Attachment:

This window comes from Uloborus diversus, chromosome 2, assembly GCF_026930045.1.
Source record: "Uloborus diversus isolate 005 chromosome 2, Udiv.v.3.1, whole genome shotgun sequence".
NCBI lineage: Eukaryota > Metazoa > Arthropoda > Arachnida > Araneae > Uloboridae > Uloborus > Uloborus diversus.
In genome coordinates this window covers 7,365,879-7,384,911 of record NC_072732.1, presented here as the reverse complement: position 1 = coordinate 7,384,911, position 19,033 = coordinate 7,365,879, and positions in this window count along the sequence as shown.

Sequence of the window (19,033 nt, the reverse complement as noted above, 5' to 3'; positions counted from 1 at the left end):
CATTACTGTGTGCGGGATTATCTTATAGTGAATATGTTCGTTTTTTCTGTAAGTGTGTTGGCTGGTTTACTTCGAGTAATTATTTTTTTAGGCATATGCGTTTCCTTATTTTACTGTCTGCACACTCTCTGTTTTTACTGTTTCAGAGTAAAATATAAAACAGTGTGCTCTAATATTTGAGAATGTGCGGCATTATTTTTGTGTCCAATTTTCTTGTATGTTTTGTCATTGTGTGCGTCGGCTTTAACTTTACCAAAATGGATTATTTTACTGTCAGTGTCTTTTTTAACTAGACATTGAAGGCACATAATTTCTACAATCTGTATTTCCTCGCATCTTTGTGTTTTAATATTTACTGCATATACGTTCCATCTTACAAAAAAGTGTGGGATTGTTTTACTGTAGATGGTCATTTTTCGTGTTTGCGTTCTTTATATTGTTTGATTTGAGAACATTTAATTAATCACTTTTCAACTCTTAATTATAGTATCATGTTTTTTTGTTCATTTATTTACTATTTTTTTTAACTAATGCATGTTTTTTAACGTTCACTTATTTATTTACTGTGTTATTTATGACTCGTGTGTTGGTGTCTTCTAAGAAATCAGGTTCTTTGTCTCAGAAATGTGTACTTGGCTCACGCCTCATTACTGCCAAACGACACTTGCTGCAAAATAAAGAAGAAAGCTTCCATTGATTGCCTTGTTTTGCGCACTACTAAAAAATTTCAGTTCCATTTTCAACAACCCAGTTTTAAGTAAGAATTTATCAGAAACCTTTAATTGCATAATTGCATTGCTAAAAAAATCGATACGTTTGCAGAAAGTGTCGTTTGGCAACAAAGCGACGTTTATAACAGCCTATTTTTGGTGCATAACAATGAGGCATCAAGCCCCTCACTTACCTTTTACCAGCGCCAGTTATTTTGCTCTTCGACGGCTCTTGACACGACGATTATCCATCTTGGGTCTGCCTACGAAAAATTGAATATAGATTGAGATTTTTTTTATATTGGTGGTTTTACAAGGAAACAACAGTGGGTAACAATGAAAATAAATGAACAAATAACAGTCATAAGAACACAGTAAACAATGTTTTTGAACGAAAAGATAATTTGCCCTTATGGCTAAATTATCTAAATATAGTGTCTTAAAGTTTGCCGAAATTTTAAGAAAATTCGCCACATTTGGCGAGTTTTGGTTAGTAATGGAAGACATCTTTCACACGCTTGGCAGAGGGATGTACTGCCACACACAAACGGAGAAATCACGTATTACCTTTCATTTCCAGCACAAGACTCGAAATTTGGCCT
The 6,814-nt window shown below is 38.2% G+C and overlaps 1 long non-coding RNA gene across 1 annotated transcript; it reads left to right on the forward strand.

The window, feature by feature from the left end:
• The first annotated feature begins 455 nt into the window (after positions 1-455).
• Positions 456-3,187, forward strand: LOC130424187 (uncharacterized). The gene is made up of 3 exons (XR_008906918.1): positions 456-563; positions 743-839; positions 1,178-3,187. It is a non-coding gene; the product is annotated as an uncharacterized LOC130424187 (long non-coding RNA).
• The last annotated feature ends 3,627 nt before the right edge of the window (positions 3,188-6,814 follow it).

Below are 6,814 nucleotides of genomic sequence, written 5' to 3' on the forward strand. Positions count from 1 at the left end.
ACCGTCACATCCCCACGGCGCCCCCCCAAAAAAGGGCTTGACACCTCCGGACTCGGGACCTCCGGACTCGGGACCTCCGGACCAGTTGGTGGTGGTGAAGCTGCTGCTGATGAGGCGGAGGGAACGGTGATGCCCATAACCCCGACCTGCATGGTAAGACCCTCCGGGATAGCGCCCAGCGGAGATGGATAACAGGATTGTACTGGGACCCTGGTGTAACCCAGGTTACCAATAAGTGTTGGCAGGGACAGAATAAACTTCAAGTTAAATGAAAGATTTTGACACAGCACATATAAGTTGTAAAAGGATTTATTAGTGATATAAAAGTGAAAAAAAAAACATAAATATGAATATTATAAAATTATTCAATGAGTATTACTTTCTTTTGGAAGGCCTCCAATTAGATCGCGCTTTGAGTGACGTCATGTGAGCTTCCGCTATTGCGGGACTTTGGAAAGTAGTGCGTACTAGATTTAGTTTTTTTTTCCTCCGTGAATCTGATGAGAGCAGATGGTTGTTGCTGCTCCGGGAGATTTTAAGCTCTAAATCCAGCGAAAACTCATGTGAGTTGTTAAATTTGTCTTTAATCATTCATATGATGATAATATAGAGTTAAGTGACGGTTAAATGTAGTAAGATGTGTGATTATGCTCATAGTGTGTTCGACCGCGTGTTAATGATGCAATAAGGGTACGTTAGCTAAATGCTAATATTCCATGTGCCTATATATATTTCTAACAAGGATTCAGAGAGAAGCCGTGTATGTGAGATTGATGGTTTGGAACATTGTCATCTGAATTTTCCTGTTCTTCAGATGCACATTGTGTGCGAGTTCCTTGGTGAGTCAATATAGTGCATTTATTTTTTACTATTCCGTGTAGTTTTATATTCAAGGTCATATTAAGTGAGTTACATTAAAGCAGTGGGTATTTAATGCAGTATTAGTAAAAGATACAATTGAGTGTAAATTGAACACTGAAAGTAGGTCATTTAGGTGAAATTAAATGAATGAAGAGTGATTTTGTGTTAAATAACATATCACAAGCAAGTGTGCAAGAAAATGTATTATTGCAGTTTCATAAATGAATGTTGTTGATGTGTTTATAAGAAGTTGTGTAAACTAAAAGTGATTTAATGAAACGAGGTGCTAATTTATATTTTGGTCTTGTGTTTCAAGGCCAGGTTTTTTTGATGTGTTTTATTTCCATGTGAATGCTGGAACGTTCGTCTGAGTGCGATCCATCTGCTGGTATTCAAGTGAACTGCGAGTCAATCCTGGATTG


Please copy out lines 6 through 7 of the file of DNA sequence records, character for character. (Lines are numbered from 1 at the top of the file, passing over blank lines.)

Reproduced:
CATTACTGTGTGCGGGATTATCTTATAGTGAATATGTTCGTTTTTTCTGTAAGTGTGTTGGCTGGTTTACTTCGAGTAATTATTTTTTTAGGCATATGCGTTTCCTTATTTTACTGTCTGCACACTCTCTGTTTTTACTGTTTCAGAGTAAAATATAAAACAGTGTGCTCTAATATTTGAGAATGTGCGGCATTATTTTTGTGTCCAATTTTCTTGTATGTTTTGTCATTGTGTGCGTCGGCTTTAACTTTACCAAAATGGATTATTTTACTGTCAGTGTCTTTTTTAACTAGACATTGAAGGCACATAATTTCTACAATCTGTATTTCCTCGCATCTTTGTGTTTTAATATTTACTGCATATACGTTCCATCTTACAAAAAAGTGTGGGATTGTTTTACTGTAGATGGTCATTTTTCGTGTTTGCGTTCTTTATATTGTTTGATTTGAGAACATTTAATTAATCACTTTTCAACTCTTAATTATAGTATCATGTTTTTTTGTTCATTTATTTACTATTTTTTTTAACTAATGCATGTTTTTTAACGTTCACTTATTTATTTACTGTGTTATTTATGACTCGTGTGTTGGTGTCTTCTAAGAAATCAGGTTCTTTGTCTCAGAAATGTGTACTTGGCTCACGCCTCATTACTGCCAAACGACACTTGCTGCAAAATAAAGAAGAAAGCTTCCATTGATTGCCTTGTTTTGCGCACTACTAAAAAATTTCAGTTCCATTTTCAACAACCCAGTTTTAAGTAAGAATTTATCAGAAACCTTTAATTGCATAATTGCATTGCTAAAAAAATCGATACGTTTGCAGAAAGTGTCGTTTGGCAACAAAGCGACGTTTATAACAGCCTATTTTTGGTGCATAACAATGAGGCATCAAGCCCCTCACTTACCTTTTACCAGCGCCAGTTATTTTGCTCTTCGACGGCTCTTGACACGACGATTATCCATCTTGGGTCTGCCTACGAAAAATTGAATATAGATTGAGATTTTTTTTATATTGGTGGTTTTACAAGGAAACAACAGTGGGTAACAATGAAAATAAATGAACAAATAACAGTCATAAGAACACAGTAAACAATGTTTTTGAACGAAAAGATAATTTGCCCTTATGGCTAAATTATCTAAATATAGTGTCTTAAAGTTTGCCGAAATTTTAAGAAAATTCGCCACATTTGGCGAGTTTTGGTTAGTAATGGAAGACATCTTTCACACGCTTGGCAGAGGGATGTACTGCCACACACAAACGGAGAAATCACGTATTACCTTTCATTTCCAGCACAAGACTCGAAATTTGGCCT
The 6,814-nt window shown below is 38.2% G+C and overlaps 1 long non-coding RNA gene across 1 annotated transcript; it reads left to right on the forward strand.